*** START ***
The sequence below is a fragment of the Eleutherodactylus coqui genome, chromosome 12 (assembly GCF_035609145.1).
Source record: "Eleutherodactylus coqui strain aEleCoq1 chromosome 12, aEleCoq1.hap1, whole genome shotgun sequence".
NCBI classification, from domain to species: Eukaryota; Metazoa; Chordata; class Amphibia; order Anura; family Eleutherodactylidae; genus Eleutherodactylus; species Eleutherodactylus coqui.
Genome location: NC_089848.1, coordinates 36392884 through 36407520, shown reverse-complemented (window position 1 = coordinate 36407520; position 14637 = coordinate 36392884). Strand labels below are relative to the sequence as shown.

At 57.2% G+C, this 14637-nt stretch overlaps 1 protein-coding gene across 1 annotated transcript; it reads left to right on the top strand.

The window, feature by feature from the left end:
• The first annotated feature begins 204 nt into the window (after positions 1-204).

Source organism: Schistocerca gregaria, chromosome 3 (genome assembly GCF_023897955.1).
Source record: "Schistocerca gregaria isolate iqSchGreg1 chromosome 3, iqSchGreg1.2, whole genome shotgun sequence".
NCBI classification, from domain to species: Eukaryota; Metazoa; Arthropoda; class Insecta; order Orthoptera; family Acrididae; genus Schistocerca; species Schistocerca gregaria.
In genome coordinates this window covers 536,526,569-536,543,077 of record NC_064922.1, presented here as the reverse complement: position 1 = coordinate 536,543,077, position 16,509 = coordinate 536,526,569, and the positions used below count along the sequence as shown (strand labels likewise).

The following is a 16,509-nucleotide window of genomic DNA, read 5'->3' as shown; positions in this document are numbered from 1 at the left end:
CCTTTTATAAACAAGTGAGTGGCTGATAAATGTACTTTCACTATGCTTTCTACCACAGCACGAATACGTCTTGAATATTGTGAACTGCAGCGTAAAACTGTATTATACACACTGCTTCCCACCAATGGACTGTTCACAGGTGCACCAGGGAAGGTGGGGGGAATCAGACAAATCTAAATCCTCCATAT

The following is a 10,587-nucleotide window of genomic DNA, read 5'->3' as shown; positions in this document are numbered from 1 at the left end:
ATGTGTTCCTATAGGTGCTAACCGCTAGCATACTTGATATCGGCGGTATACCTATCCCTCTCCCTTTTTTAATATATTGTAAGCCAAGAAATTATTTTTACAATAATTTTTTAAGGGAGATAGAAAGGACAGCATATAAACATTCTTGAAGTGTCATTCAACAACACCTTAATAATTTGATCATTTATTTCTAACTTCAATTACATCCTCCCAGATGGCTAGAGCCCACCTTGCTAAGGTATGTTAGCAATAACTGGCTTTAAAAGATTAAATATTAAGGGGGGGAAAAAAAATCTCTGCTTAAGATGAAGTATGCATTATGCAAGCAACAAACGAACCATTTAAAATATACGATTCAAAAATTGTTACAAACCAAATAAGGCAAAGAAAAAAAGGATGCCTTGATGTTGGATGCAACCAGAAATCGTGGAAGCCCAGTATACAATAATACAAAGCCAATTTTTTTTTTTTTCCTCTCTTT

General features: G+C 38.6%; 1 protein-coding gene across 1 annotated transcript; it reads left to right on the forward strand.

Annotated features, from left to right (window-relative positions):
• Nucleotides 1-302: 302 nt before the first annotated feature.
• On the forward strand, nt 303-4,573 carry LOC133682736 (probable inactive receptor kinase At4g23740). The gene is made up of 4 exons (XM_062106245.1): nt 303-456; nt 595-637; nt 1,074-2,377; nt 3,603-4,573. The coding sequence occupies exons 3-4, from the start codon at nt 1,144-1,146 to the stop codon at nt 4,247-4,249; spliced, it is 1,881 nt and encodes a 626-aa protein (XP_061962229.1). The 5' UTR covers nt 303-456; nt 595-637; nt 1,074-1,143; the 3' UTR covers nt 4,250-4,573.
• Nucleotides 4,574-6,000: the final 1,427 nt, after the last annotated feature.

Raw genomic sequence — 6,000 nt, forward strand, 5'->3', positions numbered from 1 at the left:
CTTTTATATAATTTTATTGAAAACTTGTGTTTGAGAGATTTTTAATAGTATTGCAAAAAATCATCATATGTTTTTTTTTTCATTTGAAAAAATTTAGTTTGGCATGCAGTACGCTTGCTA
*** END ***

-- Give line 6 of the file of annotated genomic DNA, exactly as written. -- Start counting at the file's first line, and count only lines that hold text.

The window, feature by feature from the left end: